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We veered off the highway at the hamlet of Saint-Michel-de-Maurienne, entering narrow shaded streets, swooping past sleepy cafés. Above, a cloudless blue sky stretched over the French Alps. I have a fresh baguette and half a dozen power bars tucked in my jersey. Ahead, my brother, brother-in-law and wife are riding their carbon racing bikes in tight formation, switching the lead regularly but never pushing the pace. This was just the warm-up, a time to stretch legs and compose ourselves for what would come.

Without warning, hand-painted words appeared on the pavement; "ALLEZ! ALLEZ!" (Go! Go!) And with that, the road reared up ferociously. Dropping through our gears, the "granny ring" offered little solace. Our legs screamed and our breath came in gasps. Instinctively, I stood on my pedals, hoping to end the pain. "Save yourselves," my brother counselled. "You'll never conquer the Galibier. You can only hope to survive it."

Thirty-five kilometres ahead, and 2,120 metres above us – the equivalent of four CN Towers stacked atop one the other – lay the windswept summit of Col du Galibier. European cyclists historically ranked climbs from Category One (hardest) to Category Four (easiest) until 1979, when a fifth ranking was deemed necessary: hors catégorie, or "beyond categorization." Galibier is one of only 34 such ascents. The Tour de France – which changes routing every year – has passed this way an astounding 32 times. We were entering hallowed ground. And the site of childhood dreams.

Growing up in suburban Toronto during the 1980s, my brother and I made unlikely Tour de France enthusiasts. We were gym rats addicted to basketball until we stumbled across late-night footage of the storied race and couldn't tear ourselves away. In a time before Lance Armstrong popularized road racing in North America, our friends scoffed at the new obsession, suggesting biking on television was more boring than golf. We knew better; they just didn't get it.

We relished the complex strategies, the unthinkable suffering, the speed and heroics. Fast-forward 30 years, and my brother – now a long-time bicycle guide leading tours through the wine regions of Europe – had organized a special celebration for our mother's 70th birthday. For two weeks, our extended family rode together through rolling vineyards, enjoying the miracle of harvest. Bodi, my then two-year-old son, shouted encouragement from a trailer towed behind, and Mom, sitting atop a speed-assist bike (with battery and tiny engine giving her boost), often left the group in her wake.

Always hovering in the distance – and in our imaginations – were the giant climbs. At last, we had entered the Alps, where Mom and pregnant sister chose to take a break, and offer encouragement from the van. As we settled into the climb of the Galibier, we sought a pace that allowed conversation, although few words passed. The gradient was unrelenting; coasting, even for a second, was out of the question.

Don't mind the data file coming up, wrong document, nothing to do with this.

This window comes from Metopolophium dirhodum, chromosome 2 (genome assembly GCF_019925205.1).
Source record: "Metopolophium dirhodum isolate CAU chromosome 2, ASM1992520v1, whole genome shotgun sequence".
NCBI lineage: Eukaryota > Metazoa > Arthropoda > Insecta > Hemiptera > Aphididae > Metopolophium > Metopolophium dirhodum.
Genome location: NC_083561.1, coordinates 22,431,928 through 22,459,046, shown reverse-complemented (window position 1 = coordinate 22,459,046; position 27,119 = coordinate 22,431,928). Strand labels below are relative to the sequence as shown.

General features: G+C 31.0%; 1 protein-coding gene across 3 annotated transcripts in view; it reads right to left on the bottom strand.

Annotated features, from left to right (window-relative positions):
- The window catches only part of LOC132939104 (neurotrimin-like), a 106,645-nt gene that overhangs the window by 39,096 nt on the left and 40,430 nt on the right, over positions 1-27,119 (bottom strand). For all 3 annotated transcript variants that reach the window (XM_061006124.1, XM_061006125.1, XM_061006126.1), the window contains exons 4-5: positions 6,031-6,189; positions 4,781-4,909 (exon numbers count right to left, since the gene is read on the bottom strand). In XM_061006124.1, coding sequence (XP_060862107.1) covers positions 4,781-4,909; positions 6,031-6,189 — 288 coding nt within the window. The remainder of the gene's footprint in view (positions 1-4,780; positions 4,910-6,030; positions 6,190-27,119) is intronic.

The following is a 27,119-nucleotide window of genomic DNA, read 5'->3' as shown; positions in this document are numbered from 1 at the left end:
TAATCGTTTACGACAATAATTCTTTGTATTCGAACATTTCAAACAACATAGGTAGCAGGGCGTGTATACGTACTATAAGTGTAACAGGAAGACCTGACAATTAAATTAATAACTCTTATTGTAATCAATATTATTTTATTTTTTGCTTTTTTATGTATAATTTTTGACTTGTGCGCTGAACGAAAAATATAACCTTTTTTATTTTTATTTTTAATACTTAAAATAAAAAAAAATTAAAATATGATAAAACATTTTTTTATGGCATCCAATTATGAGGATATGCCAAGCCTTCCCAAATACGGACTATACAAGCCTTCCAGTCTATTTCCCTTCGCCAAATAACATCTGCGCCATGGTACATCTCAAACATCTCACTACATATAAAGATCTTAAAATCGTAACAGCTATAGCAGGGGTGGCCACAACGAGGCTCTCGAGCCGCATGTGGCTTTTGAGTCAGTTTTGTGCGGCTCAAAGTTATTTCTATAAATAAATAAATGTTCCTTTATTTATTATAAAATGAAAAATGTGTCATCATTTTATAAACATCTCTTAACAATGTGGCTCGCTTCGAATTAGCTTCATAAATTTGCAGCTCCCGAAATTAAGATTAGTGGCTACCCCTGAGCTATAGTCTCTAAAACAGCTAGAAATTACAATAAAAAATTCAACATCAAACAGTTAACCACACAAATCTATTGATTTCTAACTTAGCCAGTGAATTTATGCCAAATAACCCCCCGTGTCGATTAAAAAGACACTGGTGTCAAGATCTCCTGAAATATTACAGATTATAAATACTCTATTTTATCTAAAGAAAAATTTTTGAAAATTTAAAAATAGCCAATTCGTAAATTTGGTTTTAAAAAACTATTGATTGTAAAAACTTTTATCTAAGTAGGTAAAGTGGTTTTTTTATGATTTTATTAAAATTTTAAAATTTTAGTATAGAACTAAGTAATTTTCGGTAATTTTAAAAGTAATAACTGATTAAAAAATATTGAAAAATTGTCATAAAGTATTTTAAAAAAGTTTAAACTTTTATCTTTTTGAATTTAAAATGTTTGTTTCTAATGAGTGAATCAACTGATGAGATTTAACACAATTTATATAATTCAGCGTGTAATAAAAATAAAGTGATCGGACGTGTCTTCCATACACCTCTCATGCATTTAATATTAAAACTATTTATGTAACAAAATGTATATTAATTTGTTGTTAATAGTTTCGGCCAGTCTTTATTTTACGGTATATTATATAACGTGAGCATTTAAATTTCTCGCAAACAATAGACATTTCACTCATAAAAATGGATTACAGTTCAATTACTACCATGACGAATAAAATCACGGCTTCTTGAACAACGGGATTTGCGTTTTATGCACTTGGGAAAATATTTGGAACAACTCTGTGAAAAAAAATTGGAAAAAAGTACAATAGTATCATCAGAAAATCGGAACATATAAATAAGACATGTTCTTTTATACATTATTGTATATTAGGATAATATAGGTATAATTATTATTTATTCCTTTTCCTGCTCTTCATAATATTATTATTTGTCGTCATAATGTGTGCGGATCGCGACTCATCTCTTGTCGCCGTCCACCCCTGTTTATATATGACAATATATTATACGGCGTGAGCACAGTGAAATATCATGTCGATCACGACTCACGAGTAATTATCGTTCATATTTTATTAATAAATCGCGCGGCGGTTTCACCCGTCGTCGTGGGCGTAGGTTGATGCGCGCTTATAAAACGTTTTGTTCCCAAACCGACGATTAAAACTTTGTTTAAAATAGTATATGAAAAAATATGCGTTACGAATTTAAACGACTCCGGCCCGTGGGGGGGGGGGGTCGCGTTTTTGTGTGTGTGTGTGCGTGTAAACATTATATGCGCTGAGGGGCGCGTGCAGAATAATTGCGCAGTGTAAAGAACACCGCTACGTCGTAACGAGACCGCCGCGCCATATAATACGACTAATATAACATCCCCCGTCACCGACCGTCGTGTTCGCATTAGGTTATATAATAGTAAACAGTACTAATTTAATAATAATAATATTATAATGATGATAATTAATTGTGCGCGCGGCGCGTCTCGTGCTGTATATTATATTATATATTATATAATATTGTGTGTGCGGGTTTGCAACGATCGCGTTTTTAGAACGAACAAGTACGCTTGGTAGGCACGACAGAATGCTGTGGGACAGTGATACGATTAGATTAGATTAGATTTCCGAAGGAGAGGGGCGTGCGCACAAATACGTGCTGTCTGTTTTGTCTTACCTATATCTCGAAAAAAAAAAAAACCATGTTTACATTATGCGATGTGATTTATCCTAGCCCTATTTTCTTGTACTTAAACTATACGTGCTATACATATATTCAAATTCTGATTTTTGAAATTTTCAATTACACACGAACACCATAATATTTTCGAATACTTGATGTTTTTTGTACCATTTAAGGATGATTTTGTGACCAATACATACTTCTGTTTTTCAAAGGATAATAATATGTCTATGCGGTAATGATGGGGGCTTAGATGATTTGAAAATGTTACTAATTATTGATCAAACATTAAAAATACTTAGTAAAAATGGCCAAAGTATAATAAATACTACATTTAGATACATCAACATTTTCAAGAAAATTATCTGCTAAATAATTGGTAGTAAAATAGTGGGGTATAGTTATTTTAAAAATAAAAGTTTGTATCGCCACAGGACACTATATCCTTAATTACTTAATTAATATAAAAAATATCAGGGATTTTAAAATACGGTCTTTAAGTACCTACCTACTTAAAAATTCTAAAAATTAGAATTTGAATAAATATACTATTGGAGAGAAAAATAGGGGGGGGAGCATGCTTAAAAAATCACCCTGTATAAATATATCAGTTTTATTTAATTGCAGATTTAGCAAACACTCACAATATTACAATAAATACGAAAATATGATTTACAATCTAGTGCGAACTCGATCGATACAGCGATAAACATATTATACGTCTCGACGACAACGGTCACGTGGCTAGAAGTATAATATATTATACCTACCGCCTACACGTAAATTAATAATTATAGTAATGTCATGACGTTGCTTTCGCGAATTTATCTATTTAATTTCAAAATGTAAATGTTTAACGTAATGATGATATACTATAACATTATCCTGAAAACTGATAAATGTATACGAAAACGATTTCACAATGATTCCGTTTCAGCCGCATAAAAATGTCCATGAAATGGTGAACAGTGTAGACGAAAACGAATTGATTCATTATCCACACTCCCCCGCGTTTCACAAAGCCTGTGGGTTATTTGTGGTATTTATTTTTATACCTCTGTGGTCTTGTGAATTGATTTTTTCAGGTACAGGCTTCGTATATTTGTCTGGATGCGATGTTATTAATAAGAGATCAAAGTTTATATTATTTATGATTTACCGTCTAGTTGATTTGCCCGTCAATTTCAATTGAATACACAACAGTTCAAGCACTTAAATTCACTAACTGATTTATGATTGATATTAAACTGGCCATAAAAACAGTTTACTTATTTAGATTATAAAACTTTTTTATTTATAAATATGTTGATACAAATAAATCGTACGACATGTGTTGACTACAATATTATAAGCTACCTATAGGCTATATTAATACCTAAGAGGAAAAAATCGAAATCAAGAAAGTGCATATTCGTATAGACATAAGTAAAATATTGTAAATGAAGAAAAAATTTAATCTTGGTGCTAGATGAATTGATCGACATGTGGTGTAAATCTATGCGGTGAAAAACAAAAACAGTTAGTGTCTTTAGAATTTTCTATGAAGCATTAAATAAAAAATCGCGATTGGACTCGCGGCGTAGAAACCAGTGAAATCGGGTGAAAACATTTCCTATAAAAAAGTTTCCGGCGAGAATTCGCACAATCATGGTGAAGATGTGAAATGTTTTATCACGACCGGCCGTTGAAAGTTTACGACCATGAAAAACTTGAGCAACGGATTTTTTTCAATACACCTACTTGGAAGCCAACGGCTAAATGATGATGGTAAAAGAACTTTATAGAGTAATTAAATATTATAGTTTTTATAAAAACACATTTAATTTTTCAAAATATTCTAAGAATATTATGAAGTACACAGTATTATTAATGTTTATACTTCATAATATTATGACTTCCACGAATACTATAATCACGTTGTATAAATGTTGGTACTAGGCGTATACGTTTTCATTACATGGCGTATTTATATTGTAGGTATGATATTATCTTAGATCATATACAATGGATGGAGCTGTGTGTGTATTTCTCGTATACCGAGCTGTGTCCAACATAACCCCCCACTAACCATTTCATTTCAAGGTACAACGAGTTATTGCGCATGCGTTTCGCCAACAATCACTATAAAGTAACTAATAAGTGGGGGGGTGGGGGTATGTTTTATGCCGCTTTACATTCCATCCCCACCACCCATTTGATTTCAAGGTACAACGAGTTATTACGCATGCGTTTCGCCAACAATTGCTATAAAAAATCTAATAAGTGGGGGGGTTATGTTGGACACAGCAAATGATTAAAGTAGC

Only weeks earlier, the Tour de France had passed this way, and the pavement beneath our saddles was awash with chalk and paint: messages of encouragement in a panorama of languages. Hup Lance. Je t'adore Andy! Believe. Perhaps it was delirium, but I imagined the crowds pressing in, and found constant encouragement in the ghosts of their cheers, painted faces and frenzied flags.

Throngs of other riders surrounded us, even on a weekday. Some had made their pilgrimage from distant countries and continents, but most were French, for road-biking in France is akin to canoeing in Canada; part national identity, part heritage, all pride. And on we pressed, after an hour reaching the summit of Col du Telegraph, a preliminary pass guarding the Galibier. Lawn chairs waited outside; water and snacks were restocked. Five minutes later, we were off again, climbing.

Farmhouses and stone fences drifted past. Forests fell below, and craggy hillsides rose ahead, a distinctive black road snaking across their flanks. The air chilled, and we donned thin jackets.

Four hours after mounting our bikes, the summit loomed into view. Entrepreneurial photographers had set up kiosks at the final hairpin turns, as they do every day of summer when hundreds of riders, if not thousands, tackle the ascent. After snapping our picture, they sprinted to tuck business cards into jersey pockets in case we wanted to purchase a memento.

And then it was over. Exhausted cyclists, well-wishers and curious sightseers crowded the parking lot. Friendly strangers cheered our arrival in the crowded parking lot. Music played. Vendors hawked snacks and memorabilia from the trunks of cars. We rolled to a stop, and hugged shakily, pulling on warmer jerseys and preparing to launch ourselves into a spine tingling descent toward the resort town of La Grave. In a few hours, we would gather around a table of fondue and fine wine; such are the luxuries of riding in France. But for a moment, I paused to soak it all in.

Few golfers ever stroll the fairways of Augusta. Only the most select hockey players step on the ice of an National Hockey League arena. But in France, anyone can wander onto this mythic stage, where every summer 10 million spectators watch 200 cyclists battle themselves, each other and the mountains. For a rare moment, I was once again that young teenager in a musty Etobicoke basement, screaming delirious encouragement at his parents' television. Then I clipped in, and began the soaring descent.

Special to The Globe and Mail